by Christine Adams Beckett
I envy him, that old friend,
Who says he can sleep anywhere
If given a soft enough spot
Quiet enough not to startle.
He boasts he can sleep deeply
With a dull enough cacophony
Surrounding his deaf ears
In any given weather.
I imagine being his bedmate,
Watching his supposed dreamless sleep,
As I intermittently close my own eyes
And calculate the hours before
The day will begin in exhaustion.
He admits to fear, but conquers them
By transatlantic sea voyages, alone
Enjoying solitude in all its forms
And letting go of everything.
His friendly advice: to skip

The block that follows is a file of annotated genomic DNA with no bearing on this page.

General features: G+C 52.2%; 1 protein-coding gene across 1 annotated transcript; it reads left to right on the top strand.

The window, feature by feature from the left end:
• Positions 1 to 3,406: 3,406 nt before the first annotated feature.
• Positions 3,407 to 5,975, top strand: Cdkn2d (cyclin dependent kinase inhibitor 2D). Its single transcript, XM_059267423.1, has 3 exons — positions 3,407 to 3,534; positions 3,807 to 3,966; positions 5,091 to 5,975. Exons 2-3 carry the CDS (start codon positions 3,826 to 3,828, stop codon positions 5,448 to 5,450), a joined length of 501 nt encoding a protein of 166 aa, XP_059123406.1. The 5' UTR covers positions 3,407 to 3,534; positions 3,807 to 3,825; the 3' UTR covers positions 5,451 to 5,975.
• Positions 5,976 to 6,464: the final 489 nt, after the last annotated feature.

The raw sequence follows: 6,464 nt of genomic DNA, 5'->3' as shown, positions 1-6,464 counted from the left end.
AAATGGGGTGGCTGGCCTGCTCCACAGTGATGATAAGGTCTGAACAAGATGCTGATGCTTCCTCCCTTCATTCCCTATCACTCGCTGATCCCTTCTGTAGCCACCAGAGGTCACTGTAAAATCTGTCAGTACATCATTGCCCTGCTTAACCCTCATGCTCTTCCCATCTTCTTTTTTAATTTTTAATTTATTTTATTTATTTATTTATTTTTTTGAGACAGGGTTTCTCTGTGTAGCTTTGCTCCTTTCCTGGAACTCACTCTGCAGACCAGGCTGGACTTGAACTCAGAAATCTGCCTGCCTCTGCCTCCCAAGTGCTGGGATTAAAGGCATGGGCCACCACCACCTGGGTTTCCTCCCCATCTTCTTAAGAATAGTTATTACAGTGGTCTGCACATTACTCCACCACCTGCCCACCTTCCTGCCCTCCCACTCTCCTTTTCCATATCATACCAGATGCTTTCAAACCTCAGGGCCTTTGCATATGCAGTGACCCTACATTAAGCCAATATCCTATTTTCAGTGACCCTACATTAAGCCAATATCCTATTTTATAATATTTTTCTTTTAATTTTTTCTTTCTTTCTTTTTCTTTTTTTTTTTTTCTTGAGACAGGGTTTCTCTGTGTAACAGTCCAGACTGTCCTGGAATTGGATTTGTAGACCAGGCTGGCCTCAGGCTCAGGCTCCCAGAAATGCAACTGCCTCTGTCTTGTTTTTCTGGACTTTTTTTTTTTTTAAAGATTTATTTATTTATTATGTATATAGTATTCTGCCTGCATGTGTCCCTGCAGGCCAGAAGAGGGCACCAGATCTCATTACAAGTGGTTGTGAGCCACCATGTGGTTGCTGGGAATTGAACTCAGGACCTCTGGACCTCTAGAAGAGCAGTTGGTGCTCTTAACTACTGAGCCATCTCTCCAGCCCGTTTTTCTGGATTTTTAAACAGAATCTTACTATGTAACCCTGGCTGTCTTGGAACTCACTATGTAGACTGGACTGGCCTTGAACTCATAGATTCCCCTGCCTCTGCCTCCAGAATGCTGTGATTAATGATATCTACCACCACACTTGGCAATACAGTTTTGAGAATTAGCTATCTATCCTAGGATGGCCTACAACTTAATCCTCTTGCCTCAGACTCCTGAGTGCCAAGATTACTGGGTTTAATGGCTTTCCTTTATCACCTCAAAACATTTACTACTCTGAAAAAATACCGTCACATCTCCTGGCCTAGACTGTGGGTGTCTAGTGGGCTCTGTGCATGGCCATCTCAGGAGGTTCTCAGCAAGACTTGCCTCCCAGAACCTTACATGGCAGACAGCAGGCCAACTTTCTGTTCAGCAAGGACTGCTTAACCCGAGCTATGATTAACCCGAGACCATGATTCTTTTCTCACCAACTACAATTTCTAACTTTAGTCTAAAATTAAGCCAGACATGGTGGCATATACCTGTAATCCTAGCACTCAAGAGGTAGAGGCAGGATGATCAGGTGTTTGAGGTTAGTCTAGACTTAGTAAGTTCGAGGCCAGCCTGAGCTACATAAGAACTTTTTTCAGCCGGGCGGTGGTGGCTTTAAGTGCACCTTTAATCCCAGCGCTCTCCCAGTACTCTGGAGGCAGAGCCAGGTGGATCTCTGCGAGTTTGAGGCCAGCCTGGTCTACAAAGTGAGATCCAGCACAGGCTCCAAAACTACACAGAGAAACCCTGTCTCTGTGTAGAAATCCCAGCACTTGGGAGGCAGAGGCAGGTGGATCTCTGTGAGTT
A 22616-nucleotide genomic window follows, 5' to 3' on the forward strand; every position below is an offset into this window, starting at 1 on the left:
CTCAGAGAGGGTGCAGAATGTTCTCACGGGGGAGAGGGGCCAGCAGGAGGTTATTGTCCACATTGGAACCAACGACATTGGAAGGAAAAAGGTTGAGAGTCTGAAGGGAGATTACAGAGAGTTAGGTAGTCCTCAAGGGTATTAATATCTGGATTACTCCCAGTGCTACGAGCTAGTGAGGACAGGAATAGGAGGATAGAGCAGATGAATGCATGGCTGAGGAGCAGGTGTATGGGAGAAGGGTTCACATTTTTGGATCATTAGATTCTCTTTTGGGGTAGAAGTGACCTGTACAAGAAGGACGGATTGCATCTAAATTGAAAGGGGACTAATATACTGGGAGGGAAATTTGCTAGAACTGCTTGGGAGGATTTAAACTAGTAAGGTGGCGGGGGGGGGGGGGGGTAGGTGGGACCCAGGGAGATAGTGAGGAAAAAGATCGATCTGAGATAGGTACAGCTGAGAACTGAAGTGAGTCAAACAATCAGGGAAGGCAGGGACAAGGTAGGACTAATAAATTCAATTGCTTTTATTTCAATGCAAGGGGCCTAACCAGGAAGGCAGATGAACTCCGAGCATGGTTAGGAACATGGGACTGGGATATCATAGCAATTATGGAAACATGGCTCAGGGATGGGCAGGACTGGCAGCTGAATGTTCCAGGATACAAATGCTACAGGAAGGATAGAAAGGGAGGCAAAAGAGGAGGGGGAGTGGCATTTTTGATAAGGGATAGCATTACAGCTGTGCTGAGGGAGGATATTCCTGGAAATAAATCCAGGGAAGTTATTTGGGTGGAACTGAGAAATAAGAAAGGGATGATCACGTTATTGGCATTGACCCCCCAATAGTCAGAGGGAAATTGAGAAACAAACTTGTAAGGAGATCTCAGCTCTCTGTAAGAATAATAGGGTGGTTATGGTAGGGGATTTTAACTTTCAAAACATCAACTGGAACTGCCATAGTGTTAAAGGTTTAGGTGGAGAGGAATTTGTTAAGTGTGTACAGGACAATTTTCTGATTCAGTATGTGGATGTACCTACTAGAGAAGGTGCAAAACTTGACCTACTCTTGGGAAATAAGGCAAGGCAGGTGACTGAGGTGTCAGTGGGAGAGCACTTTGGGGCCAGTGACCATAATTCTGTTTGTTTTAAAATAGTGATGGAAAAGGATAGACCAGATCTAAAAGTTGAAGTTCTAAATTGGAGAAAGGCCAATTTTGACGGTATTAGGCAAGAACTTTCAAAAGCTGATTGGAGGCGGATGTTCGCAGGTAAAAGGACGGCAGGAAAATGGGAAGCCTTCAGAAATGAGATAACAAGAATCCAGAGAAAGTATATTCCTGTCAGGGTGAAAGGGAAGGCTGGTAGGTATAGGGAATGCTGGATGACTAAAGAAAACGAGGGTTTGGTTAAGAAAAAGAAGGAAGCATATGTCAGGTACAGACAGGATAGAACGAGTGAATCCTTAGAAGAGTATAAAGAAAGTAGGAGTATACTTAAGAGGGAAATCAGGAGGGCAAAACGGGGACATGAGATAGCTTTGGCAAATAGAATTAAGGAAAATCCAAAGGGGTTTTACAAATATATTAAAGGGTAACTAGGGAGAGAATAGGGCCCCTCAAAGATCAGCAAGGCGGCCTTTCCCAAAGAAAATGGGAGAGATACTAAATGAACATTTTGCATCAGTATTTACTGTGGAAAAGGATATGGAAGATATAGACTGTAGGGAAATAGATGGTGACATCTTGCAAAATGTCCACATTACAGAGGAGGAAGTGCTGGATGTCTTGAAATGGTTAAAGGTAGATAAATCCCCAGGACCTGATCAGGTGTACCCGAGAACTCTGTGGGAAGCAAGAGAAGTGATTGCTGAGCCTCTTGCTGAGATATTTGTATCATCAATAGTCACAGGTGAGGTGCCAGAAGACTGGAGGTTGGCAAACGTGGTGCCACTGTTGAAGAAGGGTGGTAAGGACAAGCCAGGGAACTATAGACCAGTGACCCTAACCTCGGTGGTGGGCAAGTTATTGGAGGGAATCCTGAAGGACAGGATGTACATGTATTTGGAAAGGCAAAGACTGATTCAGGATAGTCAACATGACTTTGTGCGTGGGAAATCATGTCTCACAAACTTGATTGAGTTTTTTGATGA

Melatonin, NyQuil, Ambien.
Ignore the personal Dadaist film,
That is frustrating consciousness,
Stubborn and steadfast in the small hours.
Forget the words that were spoken
Yesterday, their endless possibilities
Of interpretation, the scenarios of
The present and their anxious affect
On an anticipated future.
He says to turn off the projector
Illuminated on the inside of
My dry eyelids; focus instead on
One black dot, that swells to fill
The entirety of my screen
The dot, a graphic, becomes vast,
Without edge, Nothing, closing the
Curtain on a full day – still begging
For interpretation and meaning –
Leaving me powerless.
I succumb, finally, to the innate fear
Which is not mine alone, but belongs
To every owl, every lark,
Every dreamer, doer:
Of what lies beyond that black hole,
Beyond that barrier we cannot
Pass through again, where I hope
Each bird, in flight, enjoys